- The recursive resolver contacts the authoritative nameserver, which looks up its records, then sends the corresponding IP address back to the recursive resolver. The recursive resolver finishes the process by forwarding it to your machine. Your browser can then use the IP address to connect to the website.
- If the authoritative nameserver doesn’t have the DNS record, it will respond to the recursive resolver with NXDOMAIN.
Of course, if the DNS records are found in the earlier steps, the website can be accessed without having to continue the whole way through the process.
Types of DNS attack
The DNS system is complicated, and attackers can take advantage of it in a range of different ways, with various end goals in mind. Many of these attacks aim to make websites, networks or machines unreachable, often by bombarding their systems with fake traffic, which prevents legitimate traffic from being able to access or use the targeted service.
In a general sense, these are known as denial-of-service (DoS) attacks, which are common in cybersecurity. The most common form of DoS attack is a distributed denial-of-service (DDoS) attack, which basically means that the attacker’s traffic isn’t coming from a single source. Instead, the target gets hit from thousands of different IP addresses, which are usually part of a botnet. This makes DDoS attacks much harder to defend against than DoS attacks.
This article will only discuss DoS and DDoS attacks that involve the domain name system, and not those that take advantage of other parts of the internet infrastructure. These domain name system DoS attacks include DNS flooding, along with its subtypes, NXDOMAIN attacks, random subdomain attacks, and phantom domain attacks.
Amplification attacks are also a type of denial-of-service attack, although they are different from those listed above because they use reflection to magnify the strength of the attack.
DNS rebinding allows cybercriminals to break into systems, while DNS tunneling lets them send data both in and out. In contrast, DNS hijacking focuses on changing DNS configurations to take users to unintended websites.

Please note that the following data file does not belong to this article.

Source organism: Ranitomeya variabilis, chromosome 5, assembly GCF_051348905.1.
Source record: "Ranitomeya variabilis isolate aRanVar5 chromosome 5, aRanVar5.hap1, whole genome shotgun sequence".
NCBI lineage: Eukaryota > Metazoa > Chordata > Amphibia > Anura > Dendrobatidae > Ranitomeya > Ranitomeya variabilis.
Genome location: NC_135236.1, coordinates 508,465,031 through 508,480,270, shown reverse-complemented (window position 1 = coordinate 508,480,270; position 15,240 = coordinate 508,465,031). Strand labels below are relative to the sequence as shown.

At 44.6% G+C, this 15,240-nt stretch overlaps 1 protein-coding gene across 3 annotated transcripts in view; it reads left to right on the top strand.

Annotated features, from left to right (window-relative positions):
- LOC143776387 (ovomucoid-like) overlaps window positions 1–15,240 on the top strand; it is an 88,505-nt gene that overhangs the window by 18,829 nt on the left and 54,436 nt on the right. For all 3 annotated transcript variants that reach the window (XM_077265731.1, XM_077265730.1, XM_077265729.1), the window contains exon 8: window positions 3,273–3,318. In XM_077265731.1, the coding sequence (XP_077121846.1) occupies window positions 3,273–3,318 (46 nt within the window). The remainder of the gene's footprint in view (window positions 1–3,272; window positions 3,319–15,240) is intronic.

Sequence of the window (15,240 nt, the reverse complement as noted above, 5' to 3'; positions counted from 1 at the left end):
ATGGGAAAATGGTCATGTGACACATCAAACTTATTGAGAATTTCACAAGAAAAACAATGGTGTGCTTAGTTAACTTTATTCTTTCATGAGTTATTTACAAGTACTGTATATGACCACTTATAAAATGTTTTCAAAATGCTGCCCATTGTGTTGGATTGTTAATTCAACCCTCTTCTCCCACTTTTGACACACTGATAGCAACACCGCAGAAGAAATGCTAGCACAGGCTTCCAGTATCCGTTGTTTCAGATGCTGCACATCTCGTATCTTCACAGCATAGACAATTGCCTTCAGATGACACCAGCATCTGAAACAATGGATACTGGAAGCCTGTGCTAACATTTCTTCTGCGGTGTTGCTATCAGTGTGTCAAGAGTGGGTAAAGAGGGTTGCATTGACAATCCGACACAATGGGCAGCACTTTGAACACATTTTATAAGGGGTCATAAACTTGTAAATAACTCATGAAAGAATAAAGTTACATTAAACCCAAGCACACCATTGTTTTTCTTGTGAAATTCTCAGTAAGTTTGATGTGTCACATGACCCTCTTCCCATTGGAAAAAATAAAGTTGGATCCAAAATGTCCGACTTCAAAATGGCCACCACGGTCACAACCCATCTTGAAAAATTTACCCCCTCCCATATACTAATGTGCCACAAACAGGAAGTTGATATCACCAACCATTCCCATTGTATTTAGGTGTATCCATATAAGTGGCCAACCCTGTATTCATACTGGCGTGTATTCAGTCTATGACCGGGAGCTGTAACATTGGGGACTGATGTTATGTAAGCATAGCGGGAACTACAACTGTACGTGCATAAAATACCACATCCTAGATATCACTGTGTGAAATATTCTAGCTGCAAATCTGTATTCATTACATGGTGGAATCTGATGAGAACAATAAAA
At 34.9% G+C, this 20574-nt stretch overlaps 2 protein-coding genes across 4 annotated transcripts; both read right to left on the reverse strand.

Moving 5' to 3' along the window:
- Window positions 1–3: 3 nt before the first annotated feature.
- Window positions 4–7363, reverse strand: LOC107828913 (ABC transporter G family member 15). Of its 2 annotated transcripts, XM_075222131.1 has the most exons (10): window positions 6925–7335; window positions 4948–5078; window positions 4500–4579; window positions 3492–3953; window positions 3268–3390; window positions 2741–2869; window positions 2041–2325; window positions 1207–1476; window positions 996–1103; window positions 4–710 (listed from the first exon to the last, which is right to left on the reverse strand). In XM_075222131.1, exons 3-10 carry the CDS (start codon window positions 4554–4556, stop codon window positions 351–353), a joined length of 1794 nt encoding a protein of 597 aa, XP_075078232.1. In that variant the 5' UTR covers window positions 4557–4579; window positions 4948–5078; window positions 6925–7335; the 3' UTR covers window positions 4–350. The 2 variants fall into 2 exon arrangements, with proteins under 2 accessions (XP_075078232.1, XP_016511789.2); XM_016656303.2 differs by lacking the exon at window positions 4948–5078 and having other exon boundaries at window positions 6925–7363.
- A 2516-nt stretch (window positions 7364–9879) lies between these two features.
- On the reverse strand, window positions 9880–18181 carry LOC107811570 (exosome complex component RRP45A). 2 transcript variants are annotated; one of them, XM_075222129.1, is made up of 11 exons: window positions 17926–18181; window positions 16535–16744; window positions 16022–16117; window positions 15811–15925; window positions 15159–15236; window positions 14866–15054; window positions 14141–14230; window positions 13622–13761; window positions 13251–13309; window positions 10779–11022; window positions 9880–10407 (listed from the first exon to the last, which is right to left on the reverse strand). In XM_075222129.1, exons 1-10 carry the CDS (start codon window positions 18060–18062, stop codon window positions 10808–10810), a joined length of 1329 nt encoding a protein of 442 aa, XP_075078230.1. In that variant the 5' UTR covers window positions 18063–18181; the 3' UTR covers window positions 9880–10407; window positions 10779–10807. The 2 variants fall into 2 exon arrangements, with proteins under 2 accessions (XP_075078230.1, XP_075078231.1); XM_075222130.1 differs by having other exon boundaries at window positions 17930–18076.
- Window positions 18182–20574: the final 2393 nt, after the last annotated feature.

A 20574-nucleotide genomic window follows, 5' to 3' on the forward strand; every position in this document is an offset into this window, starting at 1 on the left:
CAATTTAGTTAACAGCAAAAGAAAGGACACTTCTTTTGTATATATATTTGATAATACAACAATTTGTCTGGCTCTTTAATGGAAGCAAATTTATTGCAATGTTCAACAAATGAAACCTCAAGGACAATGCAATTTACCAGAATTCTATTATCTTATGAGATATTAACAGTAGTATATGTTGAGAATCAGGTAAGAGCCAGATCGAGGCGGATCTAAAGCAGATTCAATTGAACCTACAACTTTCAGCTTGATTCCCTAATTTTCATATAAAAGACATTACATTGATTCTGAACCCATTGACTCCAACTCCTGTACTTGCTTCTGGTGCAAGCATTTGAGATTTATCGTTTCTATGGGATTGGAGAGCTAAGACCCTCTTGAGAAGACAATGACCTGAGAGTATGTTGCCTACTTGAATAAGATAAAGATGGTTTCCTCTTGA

The lines between the different types of DNS attacks aren’t always clear, but we’ve tried to arrange them as neatly as possible to help you understand how they compare to each other.
If a DNS server is inundated in a DDoS attack, any websites that use the server may experience interruptions to their traffic. Attackers often use botnets to target servers with huge volumes of DNS requests. When the servers are flooded by these malicious requests, it means that legitimate requests can’t get through.
If you try to visit a website and you don’t already have its IP address cached, your DNS request won’t be able to get through because of the competing requests. The attack’s overwhelming volume takes up all of the DNS server’s resources, so it won’t have the spare capacity to send you the IP address you are looking for.
If you can’t get the IP address, then your web browser doesn’t know where to go. It has no idea how to find the server that hosts the website you are trying to visit, so it can’t connect you. Even if the website is technically still online, you won’t be able to visit it if you don’t already have the IP address cached. This is true for everyone trying to access the website, which means that DNS floods can significantly reduce traffic to websites.
Not only can DDoS attacks overwhelm servers with their own fake traffic, but users that can’t connect to the website tend to continually refresh their pages. This results in an even greater volume of requests than normal, making the attack far worse.
Flooding attack against Dyn’s DNS servers
One of the best examples of an attack against DNS servers is the 2016 Dyn cyberattack. Dyn is an internet infrastructure company that provides a managed DNS platform. According to the company, on October 21, 2016, it came under attack just after 11am UTC. It suffered another one later in the afternoon.
Initially, the DDoS attack targeted Dyn’s managed DNS platform in the Western US, Asia Pacific, South American and Eastern European regions. As Dyn mounted its response, the attack pivoted and focused on the Eastern US, flooding large volumes of UDP and TCP packets to port 53 from a significant number of different IP addresses.
The second attack was more global in its focus, but the company was able to recover by the evening. There were also a number of smaller probing attacks over the next several days, but Dyn managed to mitigate them without affecting customers or users.